Saturday, February 20, 2010

Black History Month in the Seattle Art Scene

The Ethnic Art Gallery in the Seattle Municipal Tower is on the third floor. It exists thanks to the hard work of a group of dedicated city employees. Esther Ervin curated the exhibition for Black History Month called Interpreting the Black Journey Eight Viewpoints. These are two of her works that were not in the show . The one in the foreground is called River of No Return and refers to Salmon runs.
There are eight artists in the exhibition. Yadisa Boija, Esther Ervin, Al Doggett, Eddie Walker, Sultan Mohammed, George Jennings, Donald Leonard, and Fasika Moges. How many of those artists have you seen shown in Seattle art galleries?They don't fit the mainstream definition perhaps, their work is too realistic, or too abstract, or too personal ? There is a subtle difference between artists whose work is acceptable for commercial galleries and art that is not. Most of these artists went to art school, most of them support themselves in an art related field. But they follow their own paths. They are not trying to fit in with a current style or a current issue.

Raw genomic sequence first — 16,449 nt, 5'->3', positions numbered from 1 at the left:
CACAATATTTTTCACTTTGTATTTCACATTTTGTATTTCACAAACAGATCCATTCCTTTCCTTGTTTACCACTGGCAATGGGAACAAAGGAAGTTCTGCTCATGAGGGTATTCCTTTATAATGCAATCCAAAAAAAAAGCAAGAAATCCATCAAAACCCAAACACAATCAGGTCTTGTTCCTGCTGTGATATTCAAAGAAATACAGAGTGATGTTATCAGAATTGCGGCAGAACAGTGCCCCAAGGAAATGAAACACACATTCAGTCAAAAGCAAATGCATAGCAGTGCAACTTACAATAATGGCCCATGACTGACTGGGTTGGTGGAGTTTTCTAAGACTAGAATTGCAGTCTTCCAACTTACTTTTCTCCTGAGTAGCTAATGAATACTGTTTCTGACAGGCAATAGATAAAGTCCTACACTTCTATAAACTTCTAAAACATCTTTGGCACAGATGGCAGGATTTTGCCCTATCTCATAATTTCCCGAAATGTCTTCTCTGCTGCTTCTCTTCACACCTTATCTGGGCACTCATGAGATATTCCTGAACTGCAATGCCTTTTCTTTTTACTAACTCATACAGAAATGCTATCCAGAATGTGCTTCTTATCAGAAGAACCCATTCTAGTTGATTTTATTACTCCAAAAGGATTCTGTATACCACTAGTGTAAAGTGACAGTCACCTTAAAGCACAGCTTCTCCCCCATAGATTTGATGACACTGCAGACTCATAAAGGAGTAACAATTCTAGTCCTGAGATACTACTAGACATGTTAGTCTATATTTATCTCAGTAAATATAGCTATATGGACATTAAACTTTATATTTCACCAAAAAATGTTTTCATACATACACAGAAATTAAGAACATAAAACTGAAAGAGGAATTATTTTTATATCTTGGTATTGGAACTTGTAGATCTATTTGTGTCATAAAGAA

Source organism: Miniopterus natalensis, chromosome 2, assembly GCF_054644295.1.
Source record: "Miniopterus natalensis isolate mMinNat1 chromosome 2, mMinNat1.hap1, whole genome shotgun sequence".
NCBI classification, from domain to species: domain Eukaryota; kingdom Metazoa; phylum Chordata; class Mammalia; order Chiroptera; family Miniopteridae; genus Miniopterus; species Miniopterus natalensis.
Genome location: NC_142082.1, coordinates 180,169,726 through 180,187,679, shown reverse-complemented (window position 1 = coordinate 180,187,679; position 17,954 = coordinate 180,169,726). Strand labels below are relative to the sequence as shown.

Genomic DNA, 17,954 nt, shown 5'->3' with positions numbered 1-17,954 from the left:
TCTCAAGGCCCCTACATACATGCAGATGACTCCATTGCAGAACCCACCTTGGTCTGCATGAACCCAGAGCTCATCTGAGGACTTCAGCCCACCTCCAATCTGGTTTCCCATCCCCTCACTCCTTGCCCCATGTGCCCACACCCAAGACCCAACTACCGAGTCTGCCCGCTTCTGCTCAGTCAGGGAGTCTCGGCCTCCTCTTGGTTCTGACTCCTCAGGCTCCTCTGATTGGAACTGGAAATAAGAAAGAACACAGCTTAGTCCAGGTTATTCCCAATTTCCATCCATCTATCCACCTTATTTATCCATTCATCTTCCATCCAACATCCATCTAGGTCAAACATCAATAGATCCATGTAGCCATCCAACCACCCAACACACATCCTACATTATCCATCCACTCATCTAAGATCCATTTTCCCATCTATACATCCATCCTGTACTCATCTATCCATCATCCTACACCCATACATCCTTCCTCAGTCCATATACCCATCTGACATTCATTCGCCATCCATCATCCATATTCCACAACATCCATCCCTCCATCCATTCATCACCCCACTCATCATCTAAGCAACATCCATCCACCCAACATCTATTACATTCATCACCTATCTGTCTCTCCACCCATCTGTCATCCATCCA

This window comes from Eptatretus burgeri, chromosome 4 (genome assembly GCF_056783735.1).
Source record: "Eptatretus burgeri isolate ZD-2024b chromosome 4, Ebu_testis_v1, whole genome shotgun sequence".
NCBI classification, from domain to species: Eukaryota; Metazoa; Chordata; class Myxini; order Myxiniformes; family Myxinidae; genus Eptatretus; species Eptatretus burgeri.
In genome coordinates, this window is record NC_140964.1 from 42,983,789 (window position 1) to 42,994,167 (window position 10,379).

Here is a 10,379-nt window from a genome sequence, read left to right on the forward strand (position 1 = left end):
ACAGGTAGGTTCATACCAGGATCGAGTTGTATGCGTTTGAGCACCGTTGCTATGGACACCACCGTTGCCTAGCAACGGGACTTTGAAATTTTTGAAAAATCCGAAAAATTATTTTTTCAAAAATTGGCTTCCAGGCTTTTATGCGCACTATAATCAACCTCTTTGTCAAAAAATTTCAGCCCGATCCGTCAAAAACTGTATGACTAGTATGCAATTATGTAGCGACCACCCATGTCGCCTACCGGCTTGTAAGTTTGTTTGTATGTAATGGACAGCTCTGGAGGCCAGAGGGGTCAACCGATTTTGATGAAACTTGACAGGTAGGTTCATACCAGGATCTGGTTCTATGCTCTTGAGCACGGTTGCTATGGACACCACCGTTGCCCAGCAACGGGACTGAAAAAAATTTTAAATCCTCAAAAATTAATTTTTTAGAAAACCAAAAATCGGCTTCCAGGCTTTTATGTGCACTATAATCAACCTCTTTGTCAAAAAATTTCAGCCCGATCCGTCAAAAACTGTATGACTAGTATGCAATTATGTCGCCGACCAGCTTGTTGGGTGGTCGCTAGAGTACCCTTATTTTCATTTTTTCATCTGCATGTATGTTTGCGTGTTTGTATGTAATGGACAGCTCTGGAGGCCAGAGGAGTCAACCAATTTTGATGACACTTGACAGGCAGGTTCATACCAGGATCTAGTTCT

They are all artists of African American heritage. But there are other artists of African American heritge who show in commercial galleries also like Ron Hill and Marita Dingus, so this is not a simple question of racism. I will do an image gallery to show you all of their work. You can decide for yourself why they don't swim with the famous fish of art.

Sultan Mohammed Riots 2007 This is the story of the revenge and rebellion of Queen Yodit (Judith)who ousted the ruler of the ancient Axum Kingdom. and ruled as a warrior queen for forty years, according to legend.
George Jennings NaKeesa A portrait of his wife

Fasika Moges Dawn Dancing
referring to women playing drums. Fasika is Ethiopian
David Leonard David ( as in David and Goliath- overcoming obstacles of his life)

Al Doggett Samburu Land -looking over his lost land. The guard in the exhibition told me how much he loved this work because he was from East Africa and was eager to tell me about the Masai who live there.

Eddie Walker, James W. Washington Jr. Working

Yadisa Boija Recession an artist from Ethiopia. He says "We hear about the struggles of corporate financial institutions. We worry about the spending habits of consumers, charts, polls graphs. But who cares about ordinary people?"
The title of this work is Invisibles and Boija's label says that it "chronicles the life and struggles of immigrants new to their community and unaccepted in their homeland. They walk quietly unnoticed and unrecognized. "

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